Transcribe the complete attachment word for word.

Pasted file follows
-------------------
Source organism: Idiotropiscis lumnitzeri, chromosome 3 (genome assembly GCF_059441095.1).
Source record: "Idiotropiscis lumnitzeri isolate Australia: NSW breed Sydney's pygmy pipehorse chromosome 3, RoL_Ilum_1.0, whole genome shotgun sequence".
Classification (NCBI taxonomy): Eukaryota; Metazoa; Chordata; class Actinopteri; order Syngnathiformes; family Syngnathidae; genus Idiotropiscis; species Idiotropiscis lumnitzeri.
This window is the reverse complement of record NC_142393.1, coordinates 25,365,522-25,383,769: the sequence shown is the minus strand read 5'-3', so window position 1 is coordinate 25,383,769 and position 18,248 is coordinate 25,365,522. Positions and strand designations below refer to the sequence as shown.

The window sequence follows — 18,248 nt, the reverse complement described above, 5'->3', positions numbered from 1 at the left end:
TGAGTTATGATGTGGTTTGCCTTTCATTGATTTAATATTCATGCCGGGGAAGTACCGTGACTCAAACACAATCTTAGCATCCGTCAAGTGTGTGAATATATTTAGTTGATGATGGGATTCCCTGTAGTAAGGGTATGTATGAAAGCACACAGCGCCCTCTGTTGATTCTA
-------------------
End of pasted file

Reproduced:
Source organism: Idiotropiscis lumnitzeri, chromosome 3 (genome assembly GCF_059441095.1).
Source record: "Idiotropiscis lumnitzeri isolate Australia: NSW breed Sydney's pygmy pipehorse chromosome 3, RoL_Ilum_1.0, whole genome shotgun sequence".
Classification (NCBI taxonomy): Eukaryota; Metazoa; Chordata; class Actinopteri; order Syngnathiformes; family Syngnathidae; genus Idiotropiscis; species Idiotropiscis lumnitzeri.
This window is the reverse complement of record NC_142393.1, coordinates 25,365,522-25,383,769: the sequence shown is the minus strand read 5'-3', so window position 1 is coordinate 25,383,769 and position 18,248 is coordinate 25,365,522. Positions and strand designations below refer to the sequence as shown.

The window sequence follows — 18,248 nt, the reverse complement described above, 5'->3', positions numbered from 1 at the left end:
TGAGTTATGATGTGGTTTGCCTTTCATTGATTTAATATTCATGCCGGGGAAGTACCGTGACTCAAACACAATCTTAGCATCCGTCAAGTGTGTGAATATATTTAGTTGATGATGGGATTCCCTGTAGTAAGGGTATGTATGAAAGCACACAGCGCCCTCTGTTGATTCTA